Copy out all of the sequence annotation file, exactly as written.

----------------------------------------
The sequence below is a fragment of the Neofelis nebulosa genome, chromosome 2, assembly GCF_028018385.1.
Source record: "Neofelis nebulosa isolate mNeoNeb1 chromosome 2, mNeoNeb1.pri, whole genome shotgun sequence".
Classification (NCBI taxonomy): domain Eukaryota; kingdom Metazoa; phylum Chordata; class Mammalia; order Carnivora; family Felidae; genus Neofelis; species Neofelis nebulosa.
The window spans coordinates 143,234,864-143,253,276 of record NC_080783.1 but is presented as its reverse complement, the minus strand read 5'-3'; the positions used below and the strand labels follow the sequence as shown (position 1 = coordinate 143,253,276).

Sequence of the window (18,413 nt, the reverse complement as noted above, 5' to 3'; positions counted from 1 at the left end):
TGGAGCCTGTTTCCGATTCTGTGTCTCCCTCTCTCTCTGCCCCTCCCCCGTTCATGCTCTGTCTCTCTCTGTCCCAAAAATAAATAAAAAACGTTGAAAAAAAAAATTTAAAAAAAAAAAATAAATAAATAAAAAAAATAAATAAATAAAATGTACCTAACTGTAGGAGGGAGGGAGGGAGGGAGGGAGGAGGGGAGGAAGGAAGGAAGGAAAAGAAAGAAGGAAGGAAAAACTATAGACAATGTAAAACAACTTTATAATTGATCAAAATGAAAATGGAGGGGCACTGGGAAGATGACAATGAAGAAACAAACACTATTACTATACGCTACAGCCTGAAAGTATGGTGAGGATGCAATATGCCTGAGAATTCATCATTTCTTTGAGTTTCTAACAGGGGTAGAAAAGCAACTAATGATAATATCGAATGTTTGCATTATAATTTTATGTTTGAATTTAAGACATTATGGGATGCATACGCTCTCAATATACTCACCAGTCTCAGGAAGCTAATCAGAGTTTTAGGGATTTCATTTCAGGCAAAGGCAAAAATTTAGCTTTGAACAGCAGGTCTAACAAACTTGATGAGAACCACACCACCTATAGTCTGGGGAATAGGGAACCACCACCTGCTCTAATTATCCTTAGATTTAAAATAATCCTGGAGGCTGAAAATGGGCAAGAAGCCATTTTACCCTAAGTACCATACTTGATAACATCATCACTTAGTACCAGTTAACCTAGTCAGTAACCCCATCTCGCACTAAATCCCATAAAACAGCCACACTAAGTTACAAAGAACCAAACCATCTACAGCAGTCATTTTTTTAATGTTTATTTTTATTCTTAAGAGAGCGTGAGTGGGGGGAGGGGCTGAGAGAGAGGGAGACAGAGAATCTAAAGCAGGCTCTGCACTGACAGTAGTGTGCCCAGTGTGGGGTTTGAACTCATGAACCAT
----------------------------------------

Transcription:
The sequence below is a fragment of the Neofelis nebulosa genome, chromosome 2, assembly GCF_028018385.1.
Source record: "Neofelis nebulosa isolate mNeoNeb1 chromosome 2, mNeoNeb1.pri, whole genome shotgun sequence".
Classification (NCBI taxonomy): domain Eukaryota; kingdom Metazoa; phylum Chordata; class Mammalia; order Carnivora; family Felidae; genus Neofelis; species Neofelis nebulosa.
The window spans coordinates 143,234,864-143,253,276 of record NC_080783.1 but is presented as its reverse complement, the minus strand read 5'-3'; the positions used below and the strand labels follow the sequence as shown (position 1 = coordinate 143,253,276).

Sequence of the window (18,413 nt, the reverse complement as noted above, 5' to 3'; positions counted from 1 at the left end):
TGGAGCCTGTTTCCGATTCTGTGTCTCCCTCTCTCTCTGCCCCTCCCCCGTTCATGCTCTGTCTCTCTCTGTCCCAAAAATAAATAAAAAACGTTGAAAAAAAAAATTTAAAAAAAAAAAATAAATAAATAAAAAAAATAAATAAATAAAATGTACCTAACTGTAGGAGGGAGGGAGGGAGGGAGGGAGGAGGGGAGGAAGGAAGGAAGGAAAAGAAAGAAGGAAGGAAAAACTATAGACAATGTAAAACAACTTTATAATTGATCAAAATGAAAATGGAGGGGCACTGGGAAGATGACAATGAAGAAACAAACACTATTACTATACGCTACAGCCTGAAAGTATGGTGAGGATGCAATATGCCTGAGAATTCATCATTTCTTTGAGTTTCTAACAGGGGTAGAAAAGCAACTAATGATAATATCGAATGTTTGCATTATAATTTTATGTTTGAATTTAAGACATTATGGGATGCATACGCTCTCAATATACTCACCAGTCTCAGGAAGCTAATCAGAGTTTTAGGGATTTCATTTCAGGCAAAGGCAAAAATTTAGCTTTGAACAGCAGGTCTAACAAACTTGATGAGAACCACACCACCTATAGTCTGGGGAATAGGGAACCACCACCTGCTCTAATTATCCTTAGATTTAAAATAATCCTGGAGGCTGAAAATGGGCAAGAAGCCATTTTACCCTAAGTACCATACTTGATAACATCATCACTTAGTACCAGTTAACCTAGTCAGTAACCCCATCTCGCACTAAATCCCATAAAACAGCCACACTAAGTTACAAAGAACCAAACCATCTACAGCAGTCATTTTTTTAATGTTTATTTTTATTCTTAAGAGAGCGTGAGTGGGGGGAGGGGCTGAGAGAGAGGGAGACAGAGAATCTAAAGCAGGCTCTGCACTGACAGTAGTGTGCCCAGTGTGGGGTTTGAACTCATGAACCAT